Wildlife Trust welcomes company’s backing for efforts to reward local action
The awards, now in their 10th year, aim to recognise local efforts to protect and promote wildlife and wildlife habitats and thanks to the company’s continued support the Wildlife Trust will operate the awards the length and breadth of Nottinghamshire. Nominations will be sought in all districts and boroughs with the support of the charity’s network of voluntary Local Members’ Groups.
Previous winners have included team members at Creswell Crags and Holme Pierrepont Country Park and nominations and applications are now being sought for individuals, groups, schools and businesses which are making an effort in the local community to protect or promote wildlife.
Speaking about the company’s support, Nottinghamshire Wildlife Trust’s Head of Communications Erin McDaid said,
We have long worked with EDF, supporting efforts to improve habitats on their Cottam and West Burton sites, the delivery of education programmes and the promotion of local action. As we face up to enormous environmental challenges, the importance of local action can sometimes be undervalued but Nottinghamshire Wildlife Trust is clear that action taken locally on our doorstep is vital.Nottinghamshire Wildlife Trust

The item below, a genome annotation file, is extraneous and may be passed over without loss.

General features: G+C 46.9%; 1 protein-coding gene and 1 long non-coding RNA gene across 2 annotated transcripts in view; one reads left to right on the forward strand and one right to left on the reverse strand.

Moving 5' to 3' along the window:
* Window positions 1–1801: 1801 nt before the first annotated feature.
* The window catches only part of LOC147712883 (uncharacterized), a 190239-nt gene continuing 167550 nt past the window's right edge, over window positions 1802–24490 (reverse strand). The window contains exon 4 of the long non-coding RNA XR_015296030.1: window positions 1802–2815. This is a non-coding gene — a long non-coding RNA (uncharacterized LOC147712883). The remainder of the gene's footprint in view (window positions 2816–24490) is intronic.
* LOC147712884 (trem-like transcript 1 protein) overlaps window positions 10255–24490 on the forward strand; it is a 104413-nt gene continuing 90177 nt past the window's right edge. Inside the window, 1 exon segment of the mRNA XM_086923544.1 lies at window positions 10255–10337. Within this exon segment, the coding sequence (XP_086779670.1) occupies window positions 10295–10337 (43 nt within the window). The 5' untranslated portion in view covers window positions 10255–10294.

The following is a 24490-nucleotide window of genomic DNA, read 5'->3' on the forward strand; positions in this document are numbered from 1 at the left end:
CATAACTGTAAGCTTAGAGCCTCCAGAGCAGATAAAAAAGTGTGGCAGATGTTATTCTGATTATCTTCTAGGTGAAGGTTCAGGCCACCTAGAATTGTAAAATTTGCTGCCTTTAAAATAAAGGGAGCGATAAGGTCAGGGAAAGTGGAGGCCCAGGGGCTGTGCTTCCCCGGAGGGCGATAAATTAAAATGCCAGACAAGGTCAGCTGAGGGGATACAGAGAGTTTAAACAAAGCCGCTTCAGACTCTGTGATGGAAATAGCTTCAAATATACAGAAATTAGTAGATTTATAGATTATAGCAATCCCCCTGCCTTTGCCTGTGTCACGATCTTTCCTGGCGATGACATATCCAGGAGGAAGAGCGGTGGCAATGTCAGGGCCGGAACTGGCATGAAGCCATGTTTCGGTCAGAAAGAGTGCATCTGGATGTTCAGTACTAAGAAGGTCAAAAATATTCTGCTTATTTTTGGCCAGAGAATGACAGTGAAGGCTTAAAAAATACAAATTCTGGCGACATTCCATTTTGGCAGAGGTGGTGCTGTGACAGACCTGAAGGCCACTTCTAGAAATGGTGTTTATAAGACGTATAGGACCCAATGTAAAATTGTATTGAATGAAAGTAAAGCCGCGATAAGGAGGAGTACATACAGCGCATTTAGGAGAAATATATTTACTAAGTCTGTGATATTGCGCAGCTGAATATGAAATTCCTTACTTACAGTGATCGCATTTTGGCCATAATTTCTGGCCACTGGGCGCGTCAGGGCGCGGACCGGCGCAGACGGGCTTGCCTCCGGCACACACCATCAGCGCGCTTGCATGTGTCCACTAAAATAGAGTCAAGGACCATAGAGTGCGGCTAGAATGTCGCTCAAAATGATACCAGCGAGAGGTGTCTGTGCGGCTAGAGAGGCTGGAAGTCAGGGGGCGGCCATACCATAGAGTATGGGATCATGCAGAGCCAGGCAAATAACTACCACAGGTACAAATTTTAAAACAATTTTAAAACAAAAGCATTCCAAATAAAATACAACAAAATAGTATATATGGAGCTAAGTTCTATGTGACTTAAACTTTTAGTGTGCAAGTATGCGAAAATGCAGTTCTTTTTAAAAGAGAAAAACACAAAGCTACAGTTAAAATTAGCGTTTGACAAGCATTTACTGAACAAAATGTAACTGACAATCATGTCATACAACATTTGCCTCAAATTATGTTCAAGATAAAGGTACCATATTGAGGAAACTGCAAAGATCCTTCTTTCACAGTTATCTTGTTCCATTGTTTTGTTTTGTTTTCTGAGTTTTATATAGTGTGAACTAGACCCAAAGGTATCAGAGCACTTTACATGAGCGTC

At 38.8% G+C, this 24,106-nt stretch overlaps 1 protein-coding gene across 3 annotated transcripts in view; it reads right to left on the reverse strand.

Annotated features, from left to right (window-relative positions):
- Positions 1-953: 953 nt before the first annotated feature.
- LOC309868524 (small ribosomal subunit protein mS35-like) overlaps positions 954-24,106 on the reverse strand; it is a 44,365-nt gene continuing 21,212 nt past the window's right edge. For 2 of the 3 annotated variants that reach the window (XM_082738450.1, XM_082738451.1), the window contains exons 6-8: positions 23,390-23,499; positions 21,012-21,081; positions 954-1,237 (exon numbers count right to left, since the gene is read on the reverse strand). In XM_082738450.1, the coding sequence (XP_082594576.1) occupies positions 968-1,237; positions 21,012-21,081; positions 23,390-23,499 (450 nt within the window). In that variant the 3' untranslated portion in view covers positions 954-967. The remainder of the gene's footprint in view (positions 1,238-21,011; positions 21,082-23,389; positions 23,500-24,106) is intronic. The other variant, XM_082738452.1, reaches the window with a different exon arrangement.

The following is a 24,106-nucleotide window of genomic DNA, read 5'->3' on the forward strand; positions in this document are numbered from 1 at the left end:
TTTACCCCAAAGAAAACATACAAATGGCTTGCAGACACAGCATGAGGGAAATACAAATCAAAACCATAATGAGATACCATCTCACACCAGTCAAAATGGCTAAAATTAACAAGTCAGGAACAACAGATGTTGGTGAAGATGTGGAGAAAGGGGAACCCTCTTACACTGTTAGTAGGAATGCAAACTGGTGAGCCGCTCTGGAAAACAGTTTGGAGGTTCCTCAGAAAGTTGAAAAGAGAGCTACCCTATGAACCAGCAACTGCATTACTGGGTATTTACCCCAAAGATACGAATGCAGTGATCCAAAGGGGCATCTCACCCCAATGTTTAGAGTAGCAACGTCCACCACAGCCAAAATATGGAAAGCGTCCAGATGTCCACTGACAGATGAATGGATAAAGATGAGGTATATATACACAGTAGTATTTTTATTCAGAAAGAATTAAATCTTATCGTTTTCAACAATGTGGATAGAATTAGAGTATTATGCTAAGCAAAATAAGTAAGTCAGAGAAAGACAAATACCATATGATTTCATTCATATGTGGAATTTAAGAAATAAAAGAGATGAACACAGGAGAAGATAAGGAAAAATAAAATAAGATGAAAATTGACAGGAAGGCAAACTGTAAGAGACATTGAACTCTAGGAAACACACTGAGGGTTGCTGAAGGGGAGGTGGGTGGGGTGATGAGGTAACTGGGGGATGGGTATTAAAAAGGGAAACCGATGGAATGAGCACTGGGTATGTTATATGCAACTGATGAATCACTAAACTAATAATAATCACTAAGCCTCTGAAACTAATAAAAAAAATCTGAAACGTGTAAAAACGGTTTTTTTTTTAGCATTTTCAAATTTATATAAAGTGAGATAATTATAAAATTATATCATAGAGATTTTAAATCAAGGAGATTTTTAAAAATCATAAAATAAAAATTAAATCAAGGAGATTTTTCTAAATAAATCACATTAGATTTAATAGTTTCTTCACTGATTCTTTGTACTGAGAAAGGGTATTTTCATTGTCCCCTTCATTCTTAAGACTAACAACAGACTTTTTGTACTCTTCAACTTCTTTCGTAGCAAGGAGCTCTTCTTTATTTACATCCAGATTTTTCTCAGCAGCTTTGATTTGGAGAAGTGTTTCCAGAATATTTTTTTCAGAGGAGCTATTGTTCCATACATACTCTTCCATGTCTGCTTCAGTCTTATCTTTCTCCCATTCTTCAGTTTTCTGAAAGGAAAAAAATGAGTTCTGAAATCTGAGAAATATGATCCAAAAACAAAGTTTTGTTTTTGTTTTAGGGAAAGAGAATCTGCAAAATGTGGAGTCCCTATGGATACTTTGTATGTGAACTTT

Steve Walker, Training Lead for EDF added,
We care about our local community. We are proud to work in partnership with the Wildlife Trust and fully support the excellent work they do. We take an active interest in the local wildlife action that is taking place in our neighbouring towns and villages.EDF
New Chairman's Awards
In addition to awards being presenting in each Local Authority area for Individuals, Groups and Businesses; two new ‘Chairman's Awards’ - one for an Individual and one for a Group, School or Business have been introduced.
These are to be presented to people or projects the Wildlife Trust believes have made a real contribution to supporting nature's recovery.
Erin explained: “For too many years the focus of conservation effort has been on hanging on to remaining areas of habitat but in the face of wildlife and climate emergencies this needs to shift towards expanding and connecting habitats to put nature into recovery.”